In some cases, it might actually get downright hostile and maybe the step-mom actually tells you, “I’m changing the estate and I’m leaving it all to my kids and I’m not going to leave your father’s share to you after all.”  And you wonder, can she do that?  And the answer is maybe.  And that’s a typical lawyer answer, right?  But it depends; it depends on what your father did when he planned out his estate.  Or, if he didn’t have any planning at all, that could be a real problem.

So the best case scenario would be if your father had created a trust prior to his death, he has the right to leave assets to step-mom and that’s fine.  But, typically, what you’d want to see is that he left money to step-mom in a trust.  So she can use that money for her care and support during her lifetime, but she can’t change the ultimate distribution of it.  Whatever’s leftover after step-mom passes, has to go to you.  But that only works if your dad created a trust and if he had a trust created that had those type of terms in it that allowed the step-mom to use the assets but not control them.  That required that the assets go to you after death.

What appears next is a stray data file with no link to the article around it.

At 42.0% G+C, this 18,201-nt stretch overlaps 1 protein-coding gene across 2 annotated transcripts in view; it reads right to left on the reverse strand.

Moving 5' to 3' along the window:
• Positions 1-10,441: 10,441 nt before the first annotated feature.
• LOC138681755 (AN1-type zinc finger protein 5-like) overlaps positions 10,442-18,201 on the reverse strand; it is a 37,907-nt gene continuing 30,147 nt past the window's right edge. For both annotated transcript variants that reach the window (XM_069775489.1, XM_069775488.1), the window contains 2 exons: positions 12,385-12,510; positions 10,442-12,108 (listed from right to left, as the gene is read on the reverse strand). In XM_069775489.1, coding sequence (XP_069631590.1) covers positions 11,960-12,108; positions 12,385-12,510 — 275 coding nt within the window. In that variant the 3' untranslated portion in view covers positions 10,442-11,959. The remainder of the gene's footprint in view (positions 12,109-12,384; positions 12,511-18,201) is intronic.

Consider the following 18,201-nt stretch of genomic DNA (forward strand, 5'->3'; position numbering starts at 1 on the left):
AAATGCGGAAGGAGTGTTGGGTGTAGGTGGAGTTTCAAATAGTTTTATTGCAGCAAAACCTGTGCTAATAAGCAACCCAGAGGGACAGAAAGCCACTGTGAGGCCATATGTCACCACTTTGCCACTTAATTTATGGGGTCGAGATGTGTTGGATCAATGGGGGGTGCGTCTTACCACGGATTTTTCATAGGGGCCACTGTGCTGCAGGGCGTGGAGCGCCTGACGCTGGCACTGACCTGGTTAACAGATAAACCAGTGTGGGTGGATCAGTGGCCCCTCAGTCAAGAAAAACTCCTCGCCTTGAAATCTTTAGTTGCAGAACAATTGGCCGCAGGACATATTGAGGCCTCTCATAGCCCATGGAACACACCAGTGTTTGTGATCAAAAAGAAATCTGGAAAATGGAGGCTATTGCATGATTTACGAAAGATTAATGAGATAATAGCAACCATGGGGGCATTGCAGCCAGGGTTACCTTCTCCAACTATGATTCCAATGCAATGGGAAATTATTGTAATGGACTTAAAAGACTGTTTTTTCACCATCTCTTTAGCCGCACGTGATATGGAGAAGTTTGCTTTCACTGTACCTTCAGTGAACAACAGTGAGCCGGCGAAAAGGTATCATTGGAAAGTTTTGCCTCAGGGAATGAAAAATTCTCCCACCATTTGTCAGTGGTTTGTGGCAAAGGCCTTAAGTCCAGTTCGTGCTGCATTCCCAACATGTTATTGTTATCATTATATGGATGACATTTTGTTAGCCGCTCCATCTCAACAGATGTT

If your father didn’t do that, then you probably are not going to be entitled to his share of the estate.  And so what happens a lot of times is, either your father leaves everything to the step-mom, in which case she can do whatever she wants after your father dies, and she can cut you out.  Or, he just doesn’t plan at all and things just pass to the step-mom because it’s in joint tenancy or she’s the beneficiary on life insurance, or whatever the case may be.